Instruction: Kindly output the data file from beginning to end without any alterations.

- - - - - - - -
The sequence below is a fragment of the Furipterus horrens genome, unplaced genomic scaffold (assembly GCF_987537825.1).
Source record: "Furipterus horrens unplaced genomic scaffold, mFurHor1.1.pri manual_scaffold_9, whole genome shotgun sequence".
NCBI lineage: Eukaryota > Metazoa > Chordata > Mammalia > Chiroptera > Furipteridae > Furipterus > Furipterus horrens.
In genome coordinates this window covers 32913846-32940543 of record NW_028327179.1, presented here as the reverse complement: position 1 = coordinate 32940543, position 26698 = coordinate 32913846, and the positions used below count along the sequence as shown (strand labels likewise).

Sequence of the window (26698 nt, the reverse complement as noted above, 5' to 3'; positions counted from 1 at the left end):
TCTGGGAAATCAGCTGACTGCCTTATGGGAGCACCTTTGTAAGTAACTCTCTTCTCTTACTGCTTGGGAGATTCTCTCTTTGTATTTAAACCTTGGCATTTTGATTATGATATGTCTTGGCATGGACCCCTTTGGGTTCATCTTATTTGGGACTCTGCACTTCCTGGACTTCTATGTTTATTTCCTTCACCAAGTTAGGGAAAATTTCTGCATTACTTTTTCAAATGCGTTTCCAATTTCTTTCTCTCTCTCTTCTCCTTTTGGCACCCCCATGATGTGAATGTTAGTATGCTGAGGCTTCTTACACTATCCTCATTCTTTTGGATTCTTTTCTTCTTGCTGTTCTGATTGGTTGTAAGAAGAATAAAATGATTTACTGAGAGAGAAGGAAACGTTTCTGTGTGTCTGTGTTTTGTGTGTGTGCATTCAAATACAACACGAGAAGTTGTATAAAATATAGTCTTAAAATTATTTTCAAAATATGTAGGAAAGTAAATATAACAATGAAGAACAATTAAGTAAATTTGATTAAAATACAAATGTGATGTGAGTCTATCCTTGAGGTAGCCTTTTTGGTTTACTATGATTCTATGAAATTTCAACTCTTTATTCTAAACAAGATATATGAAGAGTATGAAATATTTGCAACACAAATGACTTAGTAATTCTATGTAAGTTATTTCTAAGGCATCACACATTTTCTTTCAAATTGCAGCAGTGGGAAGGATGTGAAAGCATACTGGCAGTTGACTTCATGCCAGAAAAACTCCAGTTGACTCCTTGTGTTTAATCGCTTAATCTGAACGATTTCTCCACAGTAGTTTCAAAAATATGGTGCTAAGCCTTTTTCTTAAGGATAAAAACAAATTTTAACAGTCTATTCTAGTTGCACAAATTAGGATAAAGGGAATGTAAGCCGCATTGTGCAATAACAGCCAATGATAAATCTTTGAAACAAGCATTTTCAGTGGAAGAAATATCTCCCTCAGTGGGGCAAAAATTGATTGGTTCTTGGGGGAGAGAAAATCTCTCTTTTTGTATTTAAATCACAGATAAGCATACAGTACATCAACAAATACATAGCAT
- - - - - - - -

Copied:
The sequence below is a fragment of the Furipterus horrens genome, unplaced genomic scaffold (assembly GCF_987537825.1).
Source record: "Furipterus horrens unplaced genomic scaffold, mFurHor1.1.pri manual_scaffold_9, whole genome shotgun sequence".
NCBI lineage: Eukaryota > Metazoa > Chordata > Mammalia > Chiroptera > Furipteridae > Furipterus > Furipterus horrens.
In genome coordinates this window covers 32913846-32940543 of record NW_028327179.1, presented here as the reverse complement: position 1 = coordinate 32940543, position 26698 = coordinate 32913846, and the positions used below count along the sequence as shown (strand labels likewise).

Sequence of the window (26698 nt, the reverse complement as noted above, 5' to 3'; positions counted from 1 at the left end):
TCTGGGAAATCAGCTGACTGCCTTATGGGAGCACCTTTGTAAGTAACTCTCTTCTCTTACTGCTTGGGAGATTCTCTCTTTGTATTTAAACCTTGGCATTTTGATTATGATATGTCTTGGCATGGACCCCTTTGGGTTCATCTTATTTGGGACTCTGCACTTCCTGGACTTCTATGTTTATTTCCTTCACCAAGTTAGGGAAAATTTCTGCATTACTTTTTCAAATGCGTTTCCAATTTCTTTCTCTCTCTCTTCTCCTTTTGGCACCCCCATGATGTGAATGTTAGTATGCTGAGGCTTCTTACACTATCCTCATTCTTTTGGATTCTTTTCTTCTTGCTGTTCTGATTGGTTGTAAGAAGAATAAAATGATTTACTGAGAGAGAAGGAAACGTTTCTGTGTGTCTGTGTTTTGTGTGTGTGCATTCAAATACAACACGAGAAGTTGTATAAAATATAGTCTTAAAATTATTTTCAAAATATGTAGGAAAGTAAATATAACAATGAAGAACAATTAAGTAAATTTGATTAAAATACAAATGTGATGTGAGTCTATCCTTGAGGTAGCCTTTTTGGTTTACTATGATTCTATGAAATTTCAACTCTTTATTCTAAACAAGATATATGAAGAGTATGAAATATTTGCAACACAAATGACTTAGTAATTCTATGTAAGTTATTTCTAAGGCATCACACATTTTCTTTCAAATTGCAGCAGTGGGAAGGATGTGAAAGCATACTGGCAGTTGACTTCATGCCAGAAAAACTCCAGTTGACTCCTTGTGTTTAATCGCTTAATCTGAACGATTTCTCCACAGTAGTTTCAAAAATATGGTGCTAAGCCTTTTTCTTAAGGATAAAAACAAATTTTAACAGTCTATTCTAGTTGCACAAATTAGGATAAAGGGAATGTAAGCCGCATTGTGCAATAACAGCCAATGATAAATCTTTGAAACAAGCATTTTCAGTGGAAGAAATATCTCCCTCAGTGGGGCAAAAATTGATTGGTTCTTGGGGGAGAGAAAATCTCTCTTTTTGTATTTAAATCACAGATAAGCATACAGTACATCAACAAATACATAGCAT